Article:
description: Excessive alcohol consumption and heavy smoking are the main risk factors of upper digestive tract cancer in industrialized countries. The association between heavy drinking and cancer appears to be particularly prominent in Asian individuals who have an inherited deficient ability to detoxify the first metabolite of ethanol oxidation, acetaldehyde. Alcohol itself is not carcinogenic. However, according to cell culture and animal experiments acetaldehyde is highly toxic, mutagenic, and carcinogenic. In addition to somatic cells, microbes representing normal human gut flora are also able to produce acetaldehyde from ethanol. After the ingestion of alcoholic beverages, this results in high local acetaldehyde concentrations in the saliva, gastric juice, and the contents of the large intestine. In addition, microbes may produce acetaldehyde endogenously without alcohol administration. This review summarizes the epidemiological, genetic, and biochemical evidence supporting the role of locally produced acetaldehyde in the pathogenesis of digestive tract cancer. Special emphasis is given to those factors that regulate local acetaldehyde concentration in the contents of the gastrointestinal tract. The new evidence presented in this review may open a microbiological approach to the pathogenesis of digestive tract cancer and may have an influence on future preventive strategies. Referee: Dr. Esteban Mezey, The Johns Hopkins University, School of Medicine, 921 Ross, 720 Rutland Ave., Baltimore, MD 21205-2195 USA
language: eng
source: Alma/SFX Local Collection
identifier: ISSN: 1040-8363
fulltext: fulltext
issn:
  • 1040-8363
  • 1549-781X
url: Link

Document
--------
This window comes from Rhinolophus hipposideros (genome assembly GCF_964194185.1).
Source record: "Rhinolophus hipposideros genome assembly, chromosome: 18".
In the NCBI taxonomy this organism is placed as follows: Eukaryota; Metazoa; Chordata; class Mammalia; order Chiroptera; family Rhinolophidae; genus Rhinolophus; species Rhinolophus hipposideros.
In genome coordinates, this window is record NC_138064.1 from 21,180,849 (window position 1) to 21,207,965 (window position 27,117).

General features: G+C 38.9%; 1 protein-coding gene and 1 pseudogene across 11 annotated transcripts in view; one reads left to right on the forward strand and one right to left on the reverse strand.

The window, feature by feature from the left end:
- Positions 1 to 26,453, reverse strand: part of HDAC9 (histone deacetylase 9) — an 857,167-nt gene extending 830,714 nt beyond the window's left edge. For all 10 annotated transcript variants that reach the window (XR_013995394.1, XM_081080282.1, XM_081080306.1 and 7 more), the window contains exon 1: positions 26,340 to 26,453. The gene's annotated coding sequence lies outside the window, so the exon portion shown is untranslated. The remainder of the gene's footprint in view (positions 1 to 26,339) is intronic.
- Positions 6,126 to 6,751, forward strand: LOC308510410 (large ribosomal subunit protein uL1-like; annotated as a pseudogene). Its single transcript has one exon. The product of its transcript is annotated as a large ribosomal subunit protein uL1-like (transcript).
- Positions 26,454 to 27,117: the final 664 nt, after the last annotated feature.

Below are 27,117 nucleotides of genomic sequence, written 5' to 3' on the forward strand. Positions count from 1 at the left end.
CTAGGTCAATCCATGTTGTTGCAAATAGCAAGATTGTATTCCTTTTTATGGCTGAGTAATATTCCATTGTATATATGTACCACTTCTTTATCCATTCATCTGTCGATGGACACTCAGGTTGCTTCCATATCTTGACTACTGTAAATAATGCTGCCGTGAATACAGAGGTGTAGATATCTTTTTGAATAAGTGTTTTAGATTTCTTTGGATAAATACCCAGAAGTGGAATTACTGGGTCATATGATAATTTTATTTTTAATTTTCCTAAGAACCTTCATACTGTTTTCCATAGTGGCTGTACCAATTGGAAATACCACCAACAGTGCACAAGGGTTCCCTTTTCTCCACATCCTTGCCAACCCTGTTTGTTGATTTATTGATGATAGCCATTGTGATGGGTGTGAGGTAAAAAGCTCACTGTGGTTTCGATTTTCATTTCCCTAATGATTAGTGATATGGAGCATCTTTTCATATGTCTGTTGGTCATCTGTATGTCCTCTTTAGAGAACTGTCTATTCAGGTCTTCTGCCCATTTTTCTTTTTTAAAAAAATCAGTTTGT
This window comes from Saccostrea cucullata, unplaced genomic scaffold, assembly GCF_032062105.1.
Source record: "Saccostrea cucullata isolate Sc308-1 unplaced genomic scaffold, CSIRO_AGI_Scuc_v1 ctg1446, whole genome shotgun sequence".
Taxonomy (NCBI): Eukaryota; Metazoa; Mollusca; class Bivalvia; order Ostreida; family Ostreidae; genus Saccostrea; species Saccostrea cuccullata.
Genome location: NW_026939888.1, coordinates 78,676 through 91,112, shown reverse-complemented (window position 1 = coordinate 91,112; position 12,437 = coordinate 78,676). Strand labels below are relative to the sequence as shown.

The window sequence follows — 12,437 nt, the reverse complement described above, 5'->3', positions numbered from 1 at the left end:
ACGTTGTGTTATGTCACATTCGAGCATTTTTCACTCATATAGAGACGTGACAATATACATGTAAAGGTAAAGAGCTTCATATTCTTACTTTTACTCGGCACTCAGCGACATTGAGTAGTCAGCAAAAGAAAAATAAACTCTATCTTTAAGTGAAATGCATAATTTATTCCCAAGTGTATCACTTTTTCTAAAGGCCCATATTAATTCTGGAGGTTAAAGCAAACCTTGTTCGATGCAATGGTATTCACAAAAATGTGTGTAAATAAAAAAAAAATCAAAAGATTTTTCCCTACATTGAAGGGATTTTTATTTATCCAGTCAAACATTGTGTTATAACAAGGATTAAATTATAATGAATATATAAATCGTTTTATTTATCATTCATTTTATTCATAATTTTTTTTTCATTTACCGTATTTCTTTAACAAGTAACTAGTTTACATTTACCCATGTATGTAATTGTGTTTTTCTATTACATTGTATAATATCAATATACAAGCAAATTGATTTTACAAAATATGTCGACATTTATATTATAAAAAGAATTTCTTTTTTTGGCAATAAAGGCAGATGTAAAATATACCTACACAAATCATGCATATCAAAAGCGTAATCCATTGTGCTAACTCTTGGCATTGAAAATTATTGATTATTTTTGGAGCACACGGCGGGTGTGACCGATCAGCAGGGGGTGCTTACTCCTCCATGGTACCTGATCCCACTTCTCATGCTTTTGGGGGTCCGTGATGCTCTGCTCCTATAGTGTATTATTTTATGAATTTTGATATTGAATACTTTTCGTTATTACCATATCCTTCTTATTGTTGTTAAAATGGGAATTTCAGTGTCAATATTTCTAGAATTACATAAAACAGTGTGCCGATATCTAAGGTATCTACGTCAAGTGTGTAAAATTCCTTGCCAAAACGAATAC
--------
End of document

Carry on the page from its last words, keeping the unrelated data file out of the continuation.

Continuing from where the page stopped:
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descriptionExcessive alcohol consumption and heavy smoking are the main risk factors of upper digestive tract cancer in industrialized countries. The association between heavy drinking and cancer appears to be particularly prominent in Asian individuals who have an inherited deficient ability to detoxify the first metabolite of ethanol oxidation, acetaldehyde. Alcohol itself is not carcinogenic. However, according to cell culture and animal experiments acetaldehyde is highly toxic, mutagenic, and carcinogenic. In addition to somatic cells, microbes representing normal human gut flora are also able to produce acetaldehyde from ethanol. After the ingestion of alcoholic beverages, this results in high local acetaldehyde concentrations in the saliva, gastric juice, and the contents of the large intestine. In addition, microbes may produce acetaldehyde endogenously without alcohol administration. This review summarizes the epidemiological, genetic, and biochemical evidence supporting the role of locally produced acetaldehyde in the pathogenesis of digestive tract cancer. Special emphasis is given to those factors that regulate local acetaldehyde concentration in the contents of the gastrointestinal tract. The new evidence presented in this review may open a microbiological approach to the pathogenesis of digestive tract cancer and may have an influence on future preventive strategies. Referee: Dr. Esteban Mezey, The Johns Hopkins University, School of Medicine, 921 Ross, 720 Rutland Ave., Baltimore, MD 21205-2195 USA